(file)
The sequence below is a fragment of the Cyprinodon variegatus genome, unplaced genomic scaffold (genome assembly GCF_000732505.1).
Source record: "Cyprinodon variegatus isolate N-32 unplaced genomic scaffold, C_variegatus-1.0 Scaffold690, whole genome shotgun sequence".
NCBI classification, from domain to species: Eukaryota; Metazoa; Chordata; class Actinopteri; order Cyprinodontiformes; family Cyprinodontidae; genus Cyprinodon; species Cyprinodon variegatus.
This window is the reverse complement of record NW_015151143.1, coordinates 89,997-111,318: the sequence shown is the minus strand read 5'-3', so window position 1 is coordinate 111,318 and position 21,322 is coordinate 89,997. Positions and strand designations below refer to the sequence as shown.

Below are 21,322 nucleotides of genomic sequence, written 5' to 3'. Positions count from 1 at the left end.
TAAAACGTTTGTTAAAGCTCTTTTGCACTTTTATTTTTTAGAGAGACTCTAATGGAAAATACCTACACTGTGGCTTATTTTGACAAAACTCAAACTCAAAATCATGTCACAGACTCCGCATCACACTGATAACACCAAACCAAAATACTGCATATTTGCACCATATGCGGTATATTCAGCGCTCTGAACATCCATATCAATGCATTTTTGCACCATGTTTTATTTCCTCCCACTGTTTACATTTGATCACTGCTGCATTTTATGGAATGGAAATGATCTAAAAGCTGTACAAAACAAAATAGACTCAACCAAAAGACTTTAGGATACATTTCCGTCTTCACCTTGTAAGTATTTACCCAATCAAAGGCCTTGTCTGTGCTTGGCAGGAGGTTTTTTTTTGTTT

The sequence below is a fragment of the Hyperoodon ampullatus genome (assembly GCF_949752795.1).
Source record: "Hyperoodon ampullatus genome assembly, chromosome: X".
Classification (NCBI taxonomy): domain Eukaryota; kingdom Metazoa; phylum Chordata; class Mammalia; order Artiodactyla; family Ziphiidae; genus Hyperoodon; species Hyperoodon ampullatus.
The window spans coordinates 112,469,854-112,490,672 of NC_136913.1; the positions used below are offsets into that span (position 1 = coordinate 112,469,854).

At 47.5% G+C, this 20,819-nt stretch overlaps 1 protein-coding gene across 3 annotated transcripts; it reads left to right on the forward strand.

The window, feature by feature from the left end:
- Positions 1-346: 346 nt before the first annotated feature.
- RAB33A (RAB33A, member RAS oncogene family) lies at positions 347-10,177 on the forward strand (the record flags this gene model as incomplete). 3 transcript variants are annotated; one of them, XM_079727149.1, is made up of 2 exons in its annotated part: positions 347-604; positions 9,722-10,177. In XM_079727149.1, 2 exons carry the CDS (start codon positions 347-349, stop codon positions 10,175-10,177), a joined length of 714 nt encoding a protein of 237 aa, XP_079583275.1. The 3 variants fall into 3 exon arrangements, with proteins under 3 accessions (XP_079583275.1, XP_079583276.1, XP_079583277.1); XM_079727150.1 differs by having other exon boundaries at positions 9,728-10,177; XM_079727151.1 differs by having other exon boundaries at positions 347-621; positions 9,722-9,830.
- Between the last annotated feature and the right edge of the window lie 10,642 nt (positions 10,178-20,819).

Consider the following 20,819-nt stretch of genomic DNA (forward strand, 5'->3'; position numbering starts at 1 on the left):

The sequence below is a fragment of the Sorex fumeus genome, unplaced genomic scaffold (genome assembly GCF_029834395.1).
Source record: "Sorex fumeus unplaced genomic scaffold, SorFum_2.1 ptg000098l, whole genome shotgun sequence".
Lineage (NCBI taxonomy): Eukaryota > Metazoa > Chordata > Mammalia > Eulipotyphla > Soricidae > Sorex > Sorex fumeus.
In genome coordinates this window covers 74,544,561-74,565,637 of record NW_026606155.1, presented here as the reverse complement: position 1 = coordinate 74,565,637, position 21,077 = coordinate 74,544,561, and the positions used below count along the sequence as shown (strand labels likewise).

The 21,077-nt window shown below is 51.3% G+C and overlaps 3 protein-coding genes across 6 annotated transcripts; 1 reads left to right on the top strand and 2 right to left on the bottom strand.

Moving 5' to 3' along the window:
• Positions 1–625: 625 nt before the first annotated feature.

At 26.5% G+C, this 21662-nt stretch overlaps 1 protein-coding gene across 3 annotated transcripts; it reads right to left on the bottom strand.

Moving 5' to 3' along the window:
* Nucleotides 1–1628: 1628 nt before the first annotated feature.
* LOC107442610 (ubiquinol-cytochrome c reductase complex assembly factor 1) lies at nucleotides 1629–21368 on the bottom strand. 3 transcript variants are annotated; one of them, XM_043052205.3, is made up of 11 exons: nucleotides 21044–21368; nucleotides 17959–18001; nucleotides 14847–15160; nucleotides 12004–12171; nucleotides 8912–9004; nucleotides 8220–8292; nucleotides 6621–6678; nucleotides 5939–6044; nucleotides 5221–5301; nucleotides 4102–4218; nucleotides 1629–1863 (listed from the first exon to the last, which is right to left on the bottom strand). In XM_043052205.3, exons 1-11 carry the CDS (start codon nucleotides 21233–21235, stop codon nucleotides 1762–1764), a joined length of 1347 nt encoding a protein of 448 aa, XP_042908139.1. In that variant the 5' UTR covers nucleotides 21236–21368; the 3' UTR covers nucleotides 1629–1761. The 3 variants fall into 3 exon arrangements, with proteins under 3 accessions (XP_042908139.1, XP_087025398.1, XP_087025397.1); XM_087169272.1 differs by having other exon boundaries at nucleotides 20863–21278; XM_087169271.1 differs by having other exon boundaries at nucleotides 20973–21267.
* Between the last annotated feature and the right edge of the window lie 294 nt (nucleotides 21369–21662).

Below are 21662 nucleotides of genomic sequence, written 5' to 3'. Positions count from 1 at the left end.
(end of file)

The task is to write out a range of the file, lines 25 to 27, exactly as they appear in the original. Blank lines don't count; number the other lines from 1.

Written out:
Moving 5' to 3' along the window:
* Nucleotides 1–1628: 1628 nt before the first annotated feature.
* LOC107442610 (ubiquinol-cytochrome c reductase complex assembly factor 1) lies at nucleotides 1629–21368 on the bottom strand. 3 transcript variants are annotated; one of them, XM_043052205.3, is made up of 11 exons: nucleotides 21044–21368; nucleotides 17959–18001; nucleotides 14847–15160; nucleotides 12004–12171; nucleotides 8912–9004; nucleotides 8220–8292; nucleotides 6621–6678; nucleotides 5939–6044; nucleotides 5221–5301; nucleotides 4102–4218; nucleotides 1629–1863 (listed from the first exon to the last, which is right to left on the bottom strand). In XM_043052205.3, exons 1-11 carry the CDS (start codon nucleotides 21233–21235, stop codon nucleotides 1762–1764), a joined length of 1347 nt encoding a protein of 448 aa, XP_042908139.1. In that variant the 5' UTR covers nucleotides 21236–21368; the 3' UTR covers nucleotides 1629–1761. The 3 variants fall into 3 exon arrangements, with proteins under 3 accessions (XP_042908139.1, XP_087025398.1, XP_087025397.1); XM_087169272.1 differs by having other exon boundaries at nucleotides 20863–21278; XM_087169271.1 differs by having other exon boundaries at nucleotides 20973–21267.